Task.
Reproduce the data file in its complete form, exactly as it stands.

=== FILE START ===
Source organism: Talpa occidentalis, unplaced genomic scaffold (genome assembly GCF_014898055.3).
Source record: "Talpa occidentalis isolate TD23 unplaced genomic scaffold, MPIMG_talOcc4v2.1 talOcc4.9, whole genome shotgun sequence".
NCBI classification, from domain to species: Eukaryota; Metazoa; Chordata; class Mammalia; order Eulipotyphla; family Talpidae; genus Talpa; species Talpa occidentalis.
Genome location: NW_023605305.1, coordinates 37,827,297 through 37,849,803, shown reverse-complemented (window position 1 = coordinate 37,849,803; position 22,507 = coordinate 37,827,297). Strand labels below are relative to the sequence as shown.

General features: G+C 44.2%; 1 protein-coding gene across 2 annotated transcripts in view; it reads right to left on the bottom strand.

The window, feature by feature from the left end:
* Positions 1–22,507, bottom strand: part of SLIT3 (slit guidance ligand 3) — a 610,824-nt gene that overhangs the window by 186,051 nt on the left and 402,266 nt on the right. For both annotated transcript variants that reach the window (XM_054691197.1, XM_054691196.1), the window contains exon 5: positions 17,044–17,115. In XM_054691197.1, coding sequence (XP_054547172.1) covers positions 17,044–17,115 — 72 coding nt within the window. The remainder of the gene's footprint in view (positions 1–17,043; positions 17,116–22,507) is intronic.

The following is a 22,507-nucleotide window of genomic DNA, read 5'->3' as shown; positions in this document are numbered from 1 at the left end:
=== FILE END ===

Source organism: Talpa occidentalis, unplaced genomic scaffold (genome assembly GCF_014898055.3).
Source record: "Talpa occidentalis isolate TD23 unplaced genomic scaffold, MPIMG_talOcc4v2.1 talOcc4.9, whole genome shotgun sequence".
NCBI classification, from domain to species: Eukaryota; Metazoa; Chordata; class Mammalia; order Eulipotyphla; family Talpidae; genus Talpa; species Talpa occidentalis.
Genome location: NW_023605305.1, coordinates 37,827,297 through 37,849,803, shown reverse-complemented (window position 1 = coordinate 37,849,803; position 22,507 = coordinate 37,827,297). Strand labels below are relative to the sequence as shown.

General features: G+C 44.2%; 1 protein-coding gene across 2 annotated transcripts in view; it reads right to left on the bottom strand.

The window, feature by feature from the left end:
* Positions 1–22,507, bottom strand: part of SLIT3 (slit guidance ligand 3) — a 610,824-nt gene that overhangs the window by 186,051 nt on the left and 402,266 nt on the right. For both annotated transcript variants that reach the window (XM_054691197.1, XM_054691196.1), the window contains exon 5: positions 17,044–17,115. In XM_054691197.1, coding sequence (XP_054547172.1) covers positions 17,044–17,115 — 72 coding nt within the window. The remainder of the gene's footprint in view (positions 1–17,043; positions 17,116–22,507) is intronic.

The following is a 22,507-nucleotide window of genomic DNA, read 5'->3' as shown; positions in this document are numbered from 1 at the left end: